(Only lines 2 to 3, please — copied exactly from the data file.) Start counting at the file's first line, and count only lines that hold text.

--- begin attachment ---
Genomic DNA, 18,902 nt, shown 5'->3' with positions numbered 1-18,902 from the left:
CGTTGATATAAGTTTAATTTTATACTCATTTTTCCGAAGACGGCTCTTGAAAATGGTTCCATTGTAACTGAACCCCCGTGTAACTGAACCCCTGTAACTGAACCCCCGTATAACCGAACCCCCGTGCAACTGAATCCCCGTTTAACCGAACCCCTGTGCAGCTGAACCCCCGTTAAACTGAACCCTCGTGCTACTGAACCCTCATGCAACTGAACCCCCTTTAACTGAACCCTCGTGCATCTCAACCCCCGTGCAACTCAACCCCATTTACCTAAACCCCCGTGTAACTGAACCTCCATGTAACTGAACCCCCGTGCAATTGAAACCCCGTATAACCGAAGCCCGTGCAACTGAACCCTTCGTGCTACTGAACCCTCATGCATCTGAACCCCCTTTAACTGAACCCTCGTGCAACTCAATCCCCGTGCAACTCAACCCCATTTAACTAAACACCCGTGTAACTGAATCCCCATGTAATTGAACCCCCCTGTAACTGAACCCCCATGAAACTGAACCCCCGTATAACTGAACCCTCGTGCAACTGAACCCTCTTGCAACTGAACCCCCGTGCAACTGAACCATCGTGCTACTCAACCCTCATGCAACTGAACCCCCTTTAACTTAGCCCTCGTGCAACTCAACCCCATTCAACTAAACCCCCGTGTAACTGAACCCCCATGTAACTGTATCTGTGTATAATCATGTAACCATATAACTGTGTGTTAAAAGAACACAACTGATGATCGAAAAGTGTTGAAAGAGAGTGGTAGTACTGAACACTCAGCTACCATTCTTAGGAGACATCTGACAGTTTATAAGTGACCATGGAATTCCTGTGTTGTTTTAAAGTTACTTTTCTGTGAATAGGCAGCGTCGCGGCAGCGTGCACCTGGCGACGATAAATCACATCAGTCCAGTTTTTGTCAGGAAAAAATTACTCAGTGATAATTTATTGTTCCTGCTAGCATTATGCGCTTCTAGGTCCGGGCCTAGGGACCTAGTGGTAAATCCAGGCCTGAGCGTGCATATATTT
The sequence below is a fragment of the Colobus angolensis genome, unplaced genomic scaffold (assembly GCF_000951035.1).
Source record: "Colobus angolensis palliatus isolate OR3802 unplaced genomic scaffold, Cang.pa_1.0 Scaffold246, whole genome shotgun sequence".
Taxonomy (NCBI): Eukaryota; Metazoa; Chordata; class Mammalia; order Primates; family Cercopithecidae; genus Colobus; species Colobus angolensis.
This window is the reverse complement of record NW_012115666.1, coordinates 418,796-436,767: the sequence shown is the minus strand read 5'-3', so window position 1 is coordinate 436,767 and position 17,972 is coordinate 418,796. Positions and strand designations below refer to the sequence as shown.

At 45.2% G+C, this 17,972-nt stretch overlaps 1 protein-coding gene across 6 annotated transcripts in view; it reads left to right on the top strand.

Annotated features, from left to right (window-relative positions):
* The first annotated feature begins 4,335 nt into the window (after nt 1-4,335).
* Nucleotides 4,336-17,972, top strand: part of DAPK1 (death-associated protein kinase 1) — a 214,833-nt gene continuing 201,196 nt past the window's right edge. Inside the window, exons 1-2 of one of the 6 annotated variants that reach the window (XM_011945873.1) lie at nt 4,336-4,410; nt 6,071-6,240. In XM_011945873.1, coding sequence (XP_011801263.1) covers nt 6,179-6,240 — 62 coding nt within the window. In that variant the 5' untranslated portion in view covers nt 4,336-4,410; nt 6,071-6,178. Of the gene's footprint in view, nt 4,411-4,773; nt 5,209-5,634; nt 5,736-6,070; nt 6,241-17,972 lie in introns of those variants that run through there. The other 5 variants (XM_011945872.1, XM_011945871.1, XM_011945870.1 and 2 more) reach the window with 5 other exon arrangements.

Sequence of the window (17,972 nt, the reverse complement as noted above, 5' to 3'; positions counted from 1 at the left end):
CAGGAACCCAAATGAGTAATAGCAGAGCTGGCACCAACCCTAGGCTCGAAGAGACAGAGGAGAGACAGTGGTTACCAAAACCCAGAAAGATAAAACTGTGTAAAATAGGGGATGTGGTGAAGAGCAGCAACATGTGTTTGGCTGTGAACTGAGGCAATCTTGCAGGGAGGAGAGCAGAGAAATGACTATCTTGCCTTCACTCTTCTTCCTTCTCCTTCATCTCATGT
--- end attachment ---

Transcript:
CGTTGATATAAGTTTAATTTTATACTCATTTTTCCGAAGACGGCTCTTGAAAATGGTTCCATTGTAACTGAACCCCCGTGTAACTGAACCCCTGTAACTGAACCCCCGTATAACCGAACCCCCGTGCAACTGAATCCCCGTTTAACCGAACCCCTGTGCAGCTGAACCCCCGTTAAACTGAACCCTCGTGCTACTGAACCCTCATGCAACTGAACCCCCTTTAACTGAACCCTCGTGCATCTCAACCCCCGTGCAACTCAACCCCATTTACCTAAACCCCCGTGTAACTGAACCTCCATGTAACTGAACCCCCGTGCAATTGAAACCCCGTATAACCGAAGCCCGTGCAACTGAACCCTTCGTGCTACTGAACCCTCATGCATCTGAACCCCCTTTAACTGAACCCTCGTGCAACTCAATCCCCGTGCAACTCAACCCCATTTAACTAAACACCCGTGTAACTGAATCCCCATGTAATTGAACCCCCCTGTAACTGAACCCCCATGAAACTGAACCCCCGTATAACTGAACCCTCGTGCAACTGAACCCTCTTGCAACTGAACCCCCGTGCAACTGAACCATCGTGCTACTCAACCCTCATGCAACTGAACCCCCTTTAACTTAGCCCTCGTGCAACTCAACCCCATTCAACTAAACCCCCGTGTAACTGAACCCCCATGTAACTGTATCTGTGTATAATCATGTAACCATATAACTGTGTGTTAAAAGAACACAACTGATGATCGAAAAGTGTTGAAAGAGAGTGGTAGTACTGAACACTCAGCTACCATTCTTAGGAGACATCTGACAGTTTATAAGTGACCATGGAATTCCTGTGTTGTTTTAAAGTTACTTTTCTGTGAATAGGCAGCGTCGCGGCAGCGTGCACCTGGCGACGATAAATCACATCAGTCCAGTTTTTGTCAGGAAAAAATTACTCAGTGATAATTTATTGTTCCTGCTAGCATTATGCGCTTCTAGGTCCGGGCCTAGGGACCTAGTGGTAAATCCAGGCCTGAGCGTGCATATATTT
The sequence below is a fragment of the Colobus angolensis genome, unplaced genomic scaffold (assembly GCF_000951035.1).